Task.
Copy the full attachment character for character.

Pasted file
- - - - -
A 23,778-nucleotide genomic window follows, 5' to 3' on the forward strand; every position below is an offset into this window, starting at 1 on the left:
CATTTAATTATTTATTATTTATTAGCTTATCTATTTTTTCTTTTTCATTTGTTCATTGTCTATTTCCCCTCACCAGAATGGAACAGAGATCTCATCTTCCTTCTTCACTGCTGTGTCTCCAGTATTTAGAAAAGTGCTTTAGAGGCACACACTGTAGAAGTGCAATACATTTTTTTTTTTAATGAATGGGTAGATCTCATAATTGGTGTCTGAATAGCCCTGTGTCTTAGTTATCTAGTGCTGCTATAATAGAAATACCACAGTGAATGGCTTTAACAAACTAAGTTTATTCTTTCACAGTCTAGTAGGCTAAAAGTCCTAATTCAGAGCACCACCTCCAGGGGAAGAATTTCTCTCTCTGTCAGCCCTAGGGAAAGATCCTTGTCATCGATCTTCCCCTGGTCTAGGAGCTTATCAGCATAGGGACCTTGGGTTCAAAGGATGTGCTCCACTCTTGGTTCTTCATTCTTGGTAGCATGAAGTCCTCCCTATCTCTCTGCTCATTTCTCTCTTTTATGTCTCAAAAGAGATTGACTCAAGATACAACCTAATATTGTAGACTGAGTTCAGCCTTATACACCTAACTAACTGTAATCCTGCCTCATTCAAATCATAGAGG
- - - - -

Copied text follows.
A 23,778-nucleotide genomic window follows, 5' to 3' on the forward strand; every position below is an offset into this window, starting at 1 on the left:
CATTTAATTATTTATTATTTATTAGCTTATCTATTTTTTCTTTTTCATTTGTTCATTGTCTATTTCCCCTCACCAGAATGGAACAGAGATCTCATCTTCCTTCTTCACTGCTGTGTCTCCAGTATTTAGAAAAGTGCTTTAGAGGCACACACTGTAGAAGTGCAATACATTTTTTTTTTTAATGAATGGGTAGATCTCATAATTGGTGTCTGAATAGCCCTGTGTCTTAGTTATCTAGTGCTGCTATAATAGAAATACCACAGTGAATGGCTTTAACAAACTAAGTTTATTCTTTCACAGTCTAGTAGGCTAAAAGTCCTAATTCAGAGCACCACCTCCAGGGGAAGAATTTCTCTCTCTGTCAGCCCTAGGGAAAGATCCTTGTCATCGATCTTCCCCTGGTCTAGGAGCTTATCAGCATAGGGACCTTGGGTTCAAAGGATGTGCTCCACTCTTGGTTCTTCATTCTTGGTAGCATGAAGTCCTCCCTATCTCTCTGCTCATTTCTCTCTTTTATGTCTCAAAAGAGATTGACTCAAGATACAACCTAATATTGTAGACTGAGTTCAGCCTTATACACCTAACTAACTGTAATCCTGCCTCATTCAAATCATAGAGG